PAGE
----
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MELBOURNE, Australia, September 11, 2019 (LifeSiteNews) — A state legislature in Australia passed a law on Tuesday that would impose sentences on priests who fail to report child abusers who come to them for the sacrament of confession.

New legislation passed the upper house of the Victoria state parliament on Tuesday evening with bipartisan support. On Wednesday morning, state premier Daniel Andrews said the intent of the bill is to send a message to the Vatican and impose requirements on sacramental ministers to report abuse or mistreatment of minors, regardless of how they learn about it.

The bill amended the Children, Youth and Families Act of 2005 and made priests and representatives of various religions mandatory reporters of suspected child abuse. According to the amendment, it defines “person in religious ministry” as “person appointed, ordained or otherwise recognised as a religious or spiritual leader in a religious institution.” Examples included rabbis, imams, monks, pastors, nuns, priests, religious brothers and sisters, and even Salvation Army officers.  

“The most important thing is to send a message that the law is to be taken seriously; if people don’t obey the law, then the penalties are very significant,” Andrews said, according to The Age. “The culture is one where people have taken the laws and their responsibilities in terms of mandatory reporting very seriously.” 

“I've made it very clear that the law of our state is written by the Parliament of Victoria, it's not made in Rome, and there are very significant penalties for anybody and everybody who breaks the Victorian law,” said Andrews, who is reportedly Catholic. He introduced the legislation in early August.

He told reporters upon the passage of the bill: “There’s been some controversy in recent weeks and months about churches, particularly the Catholic Church. We believe this is exactly what needed to happen.”

He went on to say, “The seal of the confessional, no one, no politician, no priest … has any reason, any right … to put their faith, or the laws of their church above the protection of kids. That's the most important thing.”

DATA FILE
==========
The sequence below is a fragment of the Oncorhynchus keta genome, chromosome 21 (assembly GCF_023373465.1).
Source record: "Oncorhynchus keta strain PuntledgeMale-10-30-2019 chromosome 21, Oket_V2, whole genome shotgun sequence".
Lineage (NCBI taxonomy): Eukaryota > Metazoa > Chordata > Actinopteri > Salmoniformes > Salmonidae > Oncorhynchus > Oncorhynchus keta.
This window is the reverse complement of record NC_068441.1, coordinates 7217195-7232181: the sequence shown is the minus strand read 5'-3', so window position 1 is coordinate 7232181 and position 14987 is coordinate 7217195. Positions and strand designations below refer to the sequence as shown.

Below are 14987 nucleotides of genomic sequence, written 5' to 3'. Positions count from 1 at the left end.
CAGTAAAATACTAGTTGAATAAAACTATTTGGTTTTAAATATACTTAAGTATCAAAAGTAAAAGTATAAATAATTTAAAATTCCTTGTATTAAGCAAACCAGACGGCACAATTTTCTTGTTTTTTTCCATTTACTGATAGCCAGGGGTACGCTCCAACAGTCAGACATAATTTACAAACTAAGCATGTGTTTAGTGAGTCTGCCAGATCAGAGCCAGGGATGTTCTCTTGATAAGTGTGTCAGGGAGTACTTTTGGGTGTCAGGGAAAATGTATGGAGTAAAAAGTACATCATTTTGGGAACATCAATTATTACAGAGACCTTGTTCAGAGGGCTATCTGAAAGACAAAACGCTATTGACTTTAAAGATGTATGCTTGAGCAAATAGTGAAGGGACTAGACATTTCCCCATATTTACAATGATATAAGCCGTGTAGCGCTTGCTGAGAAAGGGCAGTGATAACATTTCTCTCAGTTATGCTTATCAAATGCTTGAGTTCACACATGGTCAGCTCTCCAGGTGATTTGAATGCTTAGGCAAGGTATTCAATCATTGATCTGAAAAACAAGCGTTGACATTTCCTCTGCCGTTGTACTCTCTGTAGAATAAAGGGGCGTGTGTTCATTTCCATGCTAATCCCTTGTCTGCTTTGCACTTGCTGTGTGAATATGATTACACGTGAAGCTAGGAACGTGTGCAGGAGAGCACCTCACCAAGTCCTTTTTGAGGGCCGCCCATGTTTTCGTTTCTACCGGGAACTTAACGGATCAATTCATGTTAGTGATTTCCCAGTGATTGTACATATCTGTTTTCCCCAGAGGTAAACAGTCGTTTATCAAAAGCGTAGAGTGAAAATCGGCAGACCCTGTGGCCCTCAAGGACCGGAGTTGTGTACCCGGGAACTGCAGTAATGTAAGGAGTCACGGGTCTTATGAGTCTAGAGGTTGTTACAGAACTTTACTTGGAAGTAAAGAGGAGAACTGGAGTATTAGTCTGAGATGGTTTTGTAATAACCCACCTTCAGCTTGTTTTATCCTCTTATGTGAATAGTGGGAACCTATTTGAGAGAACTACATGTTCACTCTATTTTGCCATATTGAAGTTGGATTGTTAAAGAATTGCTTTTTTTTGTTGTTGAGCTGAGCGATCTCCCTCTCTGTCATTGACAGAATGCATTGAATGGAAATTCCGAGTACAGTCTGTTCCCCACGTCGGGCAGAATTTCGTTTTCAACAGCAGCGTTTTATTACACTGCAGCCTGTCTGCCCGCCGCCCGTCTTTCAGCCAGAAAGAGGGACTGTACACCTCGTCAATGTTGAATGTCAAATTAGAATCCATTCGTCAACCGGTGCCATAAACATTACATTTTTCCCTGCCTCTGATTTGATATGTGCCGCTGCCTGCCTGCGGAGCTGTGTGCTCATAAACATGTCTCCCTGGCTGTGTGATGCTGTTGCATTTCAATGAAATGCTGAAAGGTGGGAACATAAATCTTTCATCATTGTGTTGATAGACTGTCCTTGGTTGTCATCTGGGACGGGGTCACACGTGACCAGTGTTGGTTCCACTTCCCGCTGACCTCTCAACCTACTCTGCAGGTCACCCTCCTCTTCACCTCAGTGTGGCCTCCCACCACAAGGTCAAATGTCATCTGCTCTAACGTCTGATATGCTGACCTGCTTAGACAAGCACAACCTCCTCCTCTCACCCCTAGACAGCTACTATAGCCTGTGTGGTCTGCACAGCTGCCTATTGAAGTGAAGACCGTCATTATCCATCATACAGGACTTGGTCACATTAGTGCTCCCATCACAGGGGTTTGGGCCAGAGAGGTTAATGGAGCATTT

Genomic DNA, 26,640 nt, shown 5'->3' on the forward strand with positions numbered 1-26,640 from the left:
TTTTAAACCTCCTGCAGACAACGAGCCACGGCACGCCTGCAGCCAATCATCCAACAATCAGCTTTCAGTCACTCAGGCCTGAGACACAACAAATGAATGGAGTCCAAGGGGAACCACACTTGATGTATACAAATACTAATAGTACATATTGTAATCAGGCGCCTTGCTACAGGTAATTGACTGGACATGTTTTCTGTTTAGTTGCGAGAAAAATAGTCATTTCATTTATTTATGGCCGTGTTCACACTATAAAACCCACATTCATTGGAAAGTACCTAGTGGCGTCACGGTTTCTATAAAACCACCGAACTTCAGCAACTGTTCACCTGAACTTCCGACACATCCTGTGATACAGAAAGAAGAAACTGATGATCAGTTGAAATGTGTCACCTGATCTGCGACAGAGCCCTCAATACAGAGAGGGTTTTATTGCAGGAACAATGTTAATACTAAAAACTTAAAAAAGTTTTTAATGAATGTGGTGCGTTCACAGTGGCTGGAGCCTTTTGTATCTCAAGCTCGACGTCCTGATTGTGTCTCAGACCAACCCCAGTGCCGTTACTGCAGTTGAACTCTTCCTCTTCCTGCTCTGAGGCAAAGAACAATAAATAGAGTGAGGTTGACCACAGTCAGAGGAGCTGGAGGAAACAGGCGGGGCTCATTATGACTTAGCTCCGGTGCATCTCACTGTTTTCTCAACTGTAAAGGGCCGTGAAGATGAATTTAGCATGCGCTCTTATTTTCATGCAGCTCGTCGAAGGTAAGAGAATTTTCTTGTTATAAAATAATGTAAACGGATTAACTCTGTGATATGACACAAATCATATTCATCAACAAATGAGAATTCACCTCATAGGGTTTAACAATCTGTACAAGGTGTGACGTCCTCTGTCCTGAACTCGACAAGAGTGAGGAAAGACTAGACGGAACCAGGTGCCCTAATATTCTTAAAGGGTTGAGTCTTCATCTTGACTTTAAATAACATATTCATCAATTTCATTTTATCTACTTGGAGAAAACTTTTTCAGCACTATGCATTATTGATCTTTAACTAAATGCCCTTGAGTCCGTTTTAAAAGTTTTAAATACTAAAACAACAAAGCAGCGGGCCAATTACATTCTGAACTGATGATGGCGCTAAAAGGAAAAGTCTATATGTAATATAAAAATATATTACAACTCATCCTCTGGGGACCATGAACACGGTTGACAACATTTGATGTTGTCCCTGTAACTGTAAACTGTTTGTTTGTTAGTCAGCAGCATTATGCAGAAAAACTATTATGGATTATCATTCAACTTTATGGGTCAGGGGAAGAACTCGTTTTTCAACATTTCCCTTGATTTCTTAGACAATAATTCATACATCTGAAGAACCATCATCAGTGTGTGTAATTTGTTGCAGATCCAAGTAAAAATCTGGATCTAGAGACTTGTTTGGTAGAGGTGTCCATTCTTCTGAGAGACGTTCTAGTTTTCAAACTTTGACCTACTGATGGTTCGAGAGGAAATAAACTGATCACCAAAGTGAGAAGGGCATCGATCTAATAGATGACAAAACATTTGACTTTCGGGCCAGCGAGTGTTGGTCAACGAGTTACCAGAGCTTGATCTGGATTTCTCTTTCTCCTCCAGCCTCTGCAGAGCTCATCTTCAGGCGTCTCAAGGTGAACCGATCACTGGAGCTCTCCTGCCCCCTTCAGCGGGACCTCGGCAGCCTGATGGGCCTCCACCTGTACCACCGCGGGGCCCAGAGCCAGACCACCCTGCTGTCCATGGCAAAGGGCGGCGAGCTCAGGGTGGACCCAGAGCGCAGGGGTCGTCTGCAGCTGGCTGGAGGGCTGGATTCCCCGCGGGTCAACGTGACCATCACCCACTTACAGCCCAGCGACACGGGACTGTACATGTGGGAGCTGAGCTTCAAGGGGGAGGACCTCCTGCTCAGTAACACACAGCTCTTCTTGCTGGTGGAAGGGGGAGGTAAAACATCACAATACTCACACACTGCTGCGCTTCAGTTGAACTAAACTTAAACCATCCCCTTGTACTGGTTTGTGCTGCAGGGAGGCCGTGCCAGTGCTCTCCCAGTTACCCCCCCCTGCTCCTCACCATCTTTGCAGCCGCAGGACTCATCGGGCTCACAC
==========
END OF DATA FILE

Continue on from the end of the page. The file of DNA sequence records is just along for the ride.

Priests who inform authorities of what they learn in confession are subject to automatic excommunication, according to the canon law of the Church. In the laws of the Latin rite of the Catholic Church, Canon 983 states, “The sacramental seal is inviolable. Accordingly, it is absolutely wrong for a confessor in any way to betray the penitent, for any reason whatsoever, whether by word or in any other fashion.” 

In 2017, an Australian priest was excommunicated for breaking this law. Fr. Ezinwanne Igbo, a native of Nigeria, was found to have broken the seal of confession, after a Church investigation and more than a dozen complaints. The sanction can, however, be lifted by the Pope. Excommunication means that the priest can no longer celebrate the Mass and the sacraments, or can he receive the sacraments. 

Canon 984 states that a confessor is “forbidden to use knowledge acquired in confession to the detriment of the penitent, while it also says that Church authorities may not use, “for the purpose of external governance,” knowledge of sins that come from the hearing of confession. 

While the new laws would make priests mandatory reporters, as are physicians, police, teachers, nurses, school counselors and youth justice workers, lawyers remain exempt.

After the vote, Child Protection Minister Luke Donnellan said, “The special treatment for churches has ended and child abuse must be reported.”

Victoria state Attorney General Jill Hennessy rejected objections that the law would endanger religious liberty. According to a press release, she said, “I don’t think in contemporary and mainstream times, knowing what we know now, that we can do anything other than say the rights of children trump anyone’s religious views.”

The legislation in Victoria came as a response to the final report of the Royal Commission into Institutional Responses to Child Sex Abuse, which recommended in 2017 that clergy and confession no longer be exempt from mandatory reporting. South Australia and the Northern Territory have introduced similar mandatory reporting laws. Tasmania and western Australia are expected to do the same. 

Archbishop Peter Comensoli of Melbourne has stated in the past that he is ready to go to prison rather than break the seal of confession. 

In August, he said, “For Catholics, confession is a religious encounter of a deeply personal nature. It deserves confidentiality.”

Father Bob Maguire of Melbourne said in response to the legislation, “They'll have to get the prisons ready.” He told the media that his fellow priests will refuse to report abuse to police. He added that while he understands the motivations behind the law, he asserted that “restorative justice,” rather than “retributive justice,” for sexual predators, is preferable. 

In August, Archbishop Comensoli wrote to his flock saying he was committed to safeguarding children and was working closely with Victoria’s Commission for Children and Young People. “I am strongly committed to reporting to the appropriate authorities, and have already exercised that duty here in Melbourne. I am also strongly committed to upholding the seal of confession. I have begun conversations with our public authorities about finding a way in which these two principles can be upheld, for the sake of the safety of all. Tomorrow I will be meeting with the Clergy of the Archdiocese, where I will reiterate my commitments and priorities, and seek their full cooperation in our common task ahead.”